Let me know if I’m going down the wrong path here, as I’m a Cocoa/General/ObjC newbie.
I was examining Apple’s General/UIElement Inspector which fascinated me. What it is is a little window in which the identities and coordinates of the UI elements (like buttons and scroll thingies) of any window on your desktop come spewing out in real time as you move your mouse around those windows. And apparently it uses the General/NSAccessibility class. But when it comes to Content in the window, it just says: “Content” and gives an Array size
So I went into the application’s source and went to the parts where Content was referred to, and changed “Array size” to “self”, to see if text Content would spew out if I put my cursor over a Safari webpage (after rebuilding and running the my altered version of General/UIElement Inspector). But of course that led to an all-out Crash. If it were possible to extract text Content from a second window in real time, I guess I would have had to also worry about allocating memory for the Content, which I didn’t do. But in any event, my question is, is this theoretically possible to do? Or is text content flat-out internal to the window itself?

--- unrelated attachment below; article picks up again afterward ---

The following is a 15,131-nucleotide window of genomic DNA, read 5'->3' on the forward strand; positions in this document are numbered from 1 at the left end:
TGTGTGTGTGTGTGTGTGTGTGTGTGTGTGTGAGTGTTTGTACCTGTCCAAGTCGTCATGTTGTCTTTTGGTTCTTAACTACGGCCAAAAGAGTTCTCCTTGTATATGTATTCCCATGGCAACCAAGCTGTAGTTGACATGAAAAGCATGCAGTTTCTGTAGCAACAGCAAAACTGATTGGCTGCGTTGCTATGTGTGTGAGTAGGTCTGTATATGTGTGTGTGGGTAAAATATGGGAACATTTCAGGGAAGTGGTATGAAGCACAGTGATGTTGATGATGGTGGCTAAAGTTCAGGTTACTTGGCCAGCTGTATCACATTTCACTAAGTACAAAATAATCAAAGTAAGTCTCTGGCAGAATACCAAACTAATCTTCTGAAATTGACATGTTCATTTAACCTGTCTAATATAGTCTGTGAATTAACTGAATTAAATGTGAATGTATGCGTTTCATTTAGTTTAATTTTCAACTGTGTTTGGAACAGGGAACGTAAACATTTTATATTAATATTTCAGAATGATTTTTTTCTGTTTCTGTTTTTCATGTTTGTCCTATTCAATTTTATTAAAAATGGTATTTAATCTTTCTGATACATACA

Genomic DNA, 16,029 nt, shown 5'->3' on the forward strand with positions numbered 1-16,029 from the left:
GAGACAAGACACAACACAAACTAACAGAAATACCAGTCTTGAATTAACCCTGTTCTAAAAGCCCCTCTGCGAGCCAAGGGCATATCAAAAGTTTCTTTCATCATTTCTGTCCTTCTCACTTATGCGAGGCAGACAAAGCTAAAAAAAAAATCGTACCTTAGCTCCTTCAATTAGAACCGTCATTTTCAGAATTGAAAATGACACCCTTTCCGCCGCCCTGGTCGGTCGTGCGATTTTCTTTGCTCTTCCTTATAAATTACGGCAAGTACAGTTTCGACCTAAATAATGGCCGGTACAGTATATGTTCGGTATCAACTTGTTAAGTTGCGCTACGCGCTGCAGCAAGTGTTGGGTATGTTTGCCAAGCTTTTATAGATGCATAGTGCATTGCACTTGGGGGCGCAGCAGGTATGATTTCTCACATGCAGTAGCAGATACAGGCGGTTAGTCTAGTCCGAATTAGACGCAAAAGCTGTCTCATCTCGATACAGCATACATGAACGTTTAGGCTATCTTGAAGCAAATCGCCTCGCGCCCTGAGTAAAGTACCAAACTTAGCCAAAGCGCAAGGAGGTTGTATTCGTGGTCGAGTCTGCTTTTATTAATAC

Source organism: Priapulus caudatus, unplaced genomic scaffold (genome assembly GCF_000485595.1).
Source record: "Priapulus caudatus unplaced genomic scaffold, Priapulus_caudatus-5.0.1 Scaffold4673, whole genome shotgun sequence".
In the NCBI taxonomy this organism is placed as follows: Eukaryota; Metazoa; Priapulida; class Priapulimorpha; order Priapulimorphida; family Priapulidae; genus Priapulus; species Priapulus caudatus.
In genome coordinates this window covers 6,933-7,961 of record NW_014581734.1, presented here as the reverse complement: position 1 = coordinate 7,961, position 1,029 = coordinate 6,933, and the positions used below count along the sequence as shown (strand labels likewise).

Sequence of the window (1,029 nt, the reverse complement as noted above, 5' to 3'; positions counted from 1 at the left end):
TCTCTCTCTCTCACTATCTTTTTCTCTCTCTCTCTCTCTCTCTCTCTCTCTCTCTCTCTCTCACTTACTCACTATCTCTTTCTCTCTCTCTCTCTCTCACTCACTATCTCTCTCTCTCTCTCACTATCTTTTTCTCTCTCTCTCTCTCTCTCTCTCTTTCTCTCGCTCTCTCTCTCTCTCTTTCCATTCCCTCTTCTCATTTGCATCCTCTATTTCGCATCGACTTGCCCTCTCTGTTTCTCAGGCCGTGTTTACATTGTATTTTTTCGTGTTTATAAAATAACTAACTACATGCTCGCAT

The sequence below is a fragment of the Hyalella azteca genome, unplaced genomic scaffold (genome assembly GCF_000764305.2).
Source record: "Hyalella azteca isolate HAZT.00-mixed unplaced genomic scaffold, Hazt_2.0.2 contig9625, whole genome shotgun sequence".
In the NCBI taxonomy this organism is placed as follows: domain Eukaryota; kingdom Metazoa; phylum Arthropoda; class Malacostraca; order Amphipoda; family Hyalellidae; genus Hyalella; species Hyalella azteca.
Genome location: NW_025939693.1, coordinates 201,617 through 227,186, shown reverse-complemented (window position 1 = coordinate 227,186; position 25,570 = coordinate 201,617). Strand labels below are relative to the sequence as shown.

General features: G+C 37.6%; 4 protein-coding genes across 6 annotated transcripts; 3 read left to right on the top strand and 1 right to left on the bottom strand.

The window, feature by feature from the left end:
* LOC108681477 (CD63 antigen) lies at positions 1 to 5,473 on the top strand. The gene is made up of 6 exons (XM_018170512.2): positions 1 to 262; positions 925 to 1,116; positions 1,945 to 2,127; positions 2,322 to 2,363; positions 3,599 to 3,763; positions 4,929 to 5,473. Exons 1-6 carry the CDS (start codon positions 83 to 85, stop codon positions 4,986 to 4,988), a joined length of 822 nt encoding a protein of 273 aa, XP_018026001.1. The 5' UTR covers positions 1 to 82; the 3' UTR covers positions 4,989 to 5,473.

On further thought, I wondered if I constrained the text Content to just come out word by word, if that would help any memory allocation question. Or is this inquiry an exercise in futility. Can anyone enlighten me? Thanks.
Hmm. It’s a little hard for me to tell what exactly you want to do or what the question is.. But here are some random answers, you can see if they correspond to your questions. Is it possible to get the text being displayed in some view in a random application? Yes. Is it simple? Not really. :) I can give you some pointers for places to start though. You’re not so interested in General/NSAccessibility, that’s for developers who want their custom interface elements to be made available to apps like General/UIElement Inspector - such an app is called an Assistive application. You should read here: http://developer.apple.com/documentation/General/ReleaseNotes/Accessibility/General/AssistiveAPI.html
That said, if you’re truly new to cocoa/objective-c.. um, I don’t think this is a good place to start. :) If what you’re interested in is the result, and not the process, then you might find it a little easier to use applescript, which puts its own interface on the General/AssistiveAPI: http://www.apple.com/applescript/GUI/ . Maybe.
Cool – just learned something. Thanks for pointing me in the right direction. I will look into the areas you suggested.